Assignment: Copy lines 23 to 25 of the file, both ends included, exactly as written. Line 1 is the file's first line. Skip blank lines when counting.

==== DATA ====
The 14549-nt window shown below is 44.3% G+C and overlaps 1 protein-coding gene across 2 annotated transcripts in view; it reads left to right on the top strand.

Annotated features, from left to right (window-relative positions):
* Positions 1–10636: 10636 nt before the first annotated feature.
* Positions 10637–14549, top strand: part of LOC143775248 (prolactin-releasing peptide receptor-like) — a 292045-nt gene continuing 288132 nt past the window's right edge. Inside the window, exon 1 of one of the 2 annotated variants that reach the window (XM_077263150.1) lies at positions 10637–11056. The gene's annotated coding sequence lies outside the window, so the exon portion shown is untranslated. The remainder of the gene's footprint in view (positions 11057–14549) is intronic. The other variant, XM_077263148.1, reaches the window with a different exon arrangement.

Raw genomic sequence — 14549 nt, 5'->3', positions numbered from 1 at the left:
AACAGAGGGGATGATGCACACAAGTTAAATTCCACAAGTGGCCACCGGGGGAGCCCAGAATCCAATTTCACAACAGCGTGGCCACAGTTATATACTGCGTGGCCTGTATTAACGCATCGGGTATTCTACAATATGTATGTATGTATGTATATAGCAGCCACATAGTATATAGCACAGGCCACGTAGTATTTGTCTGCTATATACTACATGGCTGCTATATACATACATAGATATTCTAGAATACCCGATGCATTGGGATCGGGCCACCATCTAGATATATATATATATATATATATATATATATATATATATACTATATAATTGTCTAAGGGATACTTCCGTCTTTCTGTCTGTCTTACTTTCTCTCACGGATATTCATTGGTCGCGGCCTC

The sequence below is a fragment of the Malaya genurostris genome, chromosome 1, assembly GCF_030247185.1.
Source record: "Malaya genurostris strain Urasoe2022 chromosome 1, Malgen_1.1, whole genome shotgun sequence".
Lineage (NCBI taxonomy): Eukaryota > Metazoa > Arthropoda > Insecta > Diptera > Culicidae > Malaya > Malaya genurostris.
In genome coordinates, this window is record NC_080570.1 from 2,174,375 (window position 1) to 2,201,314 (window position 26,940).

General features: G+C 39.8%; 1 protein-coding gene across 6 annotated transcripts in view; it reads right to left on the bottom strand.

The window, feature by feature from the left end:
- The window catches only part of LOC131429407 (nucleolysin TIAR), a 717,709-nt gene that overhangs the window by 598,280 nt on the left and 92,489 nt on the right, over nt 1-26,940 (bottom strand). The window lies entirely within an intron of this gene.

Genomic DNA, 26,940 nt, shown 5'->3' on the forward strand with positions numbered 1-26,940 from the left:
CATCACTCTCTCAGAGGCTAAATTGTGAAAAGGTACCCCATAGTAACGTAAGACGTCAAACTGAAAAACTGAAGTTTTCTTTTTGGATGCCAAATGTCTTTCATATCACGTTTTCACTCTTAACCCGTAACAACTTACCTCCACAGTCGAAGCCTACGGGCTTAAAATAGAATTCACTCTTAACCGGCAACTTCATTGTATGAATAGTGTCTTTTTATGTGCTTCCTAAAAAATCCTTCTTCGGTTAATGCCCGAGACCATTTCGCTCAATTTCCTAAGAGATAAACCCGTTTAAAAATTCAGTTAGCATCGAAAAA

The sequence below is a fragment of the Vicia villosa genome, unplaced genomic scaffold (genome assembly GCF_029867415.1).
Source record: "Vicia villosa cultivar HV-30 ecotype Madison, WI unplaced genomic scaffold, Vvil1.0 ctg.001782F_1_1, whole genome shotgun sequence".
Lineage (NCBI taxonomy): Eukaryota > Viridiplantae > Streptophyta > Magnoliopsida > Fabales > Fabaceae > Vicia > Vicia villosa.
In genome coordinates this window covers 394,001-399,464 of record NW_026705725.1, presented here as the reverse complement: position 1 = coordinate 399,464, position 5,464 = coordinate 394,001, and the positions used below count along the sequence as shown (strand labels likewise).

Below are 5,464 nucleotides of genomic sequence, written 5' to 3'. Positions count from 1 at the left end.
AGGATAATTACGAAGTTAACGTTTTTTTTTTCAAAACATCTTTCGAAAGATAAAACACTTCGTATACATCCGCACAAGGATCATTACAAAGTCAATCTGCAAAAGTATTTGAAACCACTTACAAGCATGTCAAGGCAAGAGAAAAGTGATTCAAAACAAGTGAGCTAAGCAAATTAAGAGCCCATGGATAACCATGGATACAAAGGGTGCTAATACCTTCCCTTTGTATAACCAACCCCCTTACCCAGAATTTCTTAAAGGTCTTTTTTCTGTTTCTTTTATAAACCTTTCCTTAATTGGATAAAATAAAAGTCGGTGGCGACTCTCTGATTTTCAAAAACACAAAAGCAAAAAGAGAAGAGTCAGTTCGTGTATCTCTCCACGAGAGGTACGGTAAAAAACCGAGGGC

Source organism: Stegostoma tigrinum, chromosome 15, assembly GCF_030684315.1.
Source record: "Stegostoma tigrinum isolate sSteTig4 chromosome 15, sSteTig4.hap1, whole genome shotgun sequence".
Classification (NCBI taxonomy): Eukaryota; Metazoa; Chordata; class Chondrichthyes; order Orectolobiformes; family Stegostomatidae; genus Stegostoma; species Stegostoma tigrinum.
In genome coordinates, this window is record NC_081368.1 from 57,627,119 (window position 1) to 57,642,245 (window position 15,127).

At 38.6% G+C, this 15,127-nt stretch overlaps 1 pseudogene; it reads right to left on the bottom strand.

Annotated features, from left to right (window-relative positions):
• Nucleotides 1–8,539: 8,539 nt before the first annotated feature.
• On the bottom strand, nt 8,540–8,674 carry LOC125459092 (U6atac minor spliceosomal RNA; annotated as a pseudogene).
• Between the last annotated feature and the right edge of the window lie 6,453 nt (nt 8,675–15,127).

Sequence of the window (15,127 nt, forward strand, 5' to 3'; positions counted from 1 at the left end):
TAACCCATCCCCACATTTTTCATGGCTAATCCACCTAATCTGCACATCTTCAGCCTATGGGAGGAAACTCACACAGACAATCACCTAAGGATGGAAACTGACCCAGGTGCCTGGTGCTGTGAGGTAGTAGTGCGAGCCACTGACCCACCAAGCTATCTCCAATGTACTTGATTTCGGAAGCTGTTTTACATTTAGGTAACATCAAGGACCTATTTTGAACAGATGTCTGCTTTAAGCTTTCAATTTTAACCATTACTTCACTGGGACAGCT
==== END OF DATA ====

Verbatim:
Source record: "Stegostoma tigrinum isolate sSteTig4 chromosome 15, sSteTig4.hap1, whole genome shotgun sequence".
Classification (NCBI taxonomy): Eukaryota; Metazoa; Chordata; class Chondrichthyes; order Orectolobiformes; family Stegostomatidae; genus Stegostoma; species Stegostoma tigrinum.
In genome coordinates, this window is record NC_081368.1 from 57,627,119 (window position 1) to 57,642,245 (window position 15,127).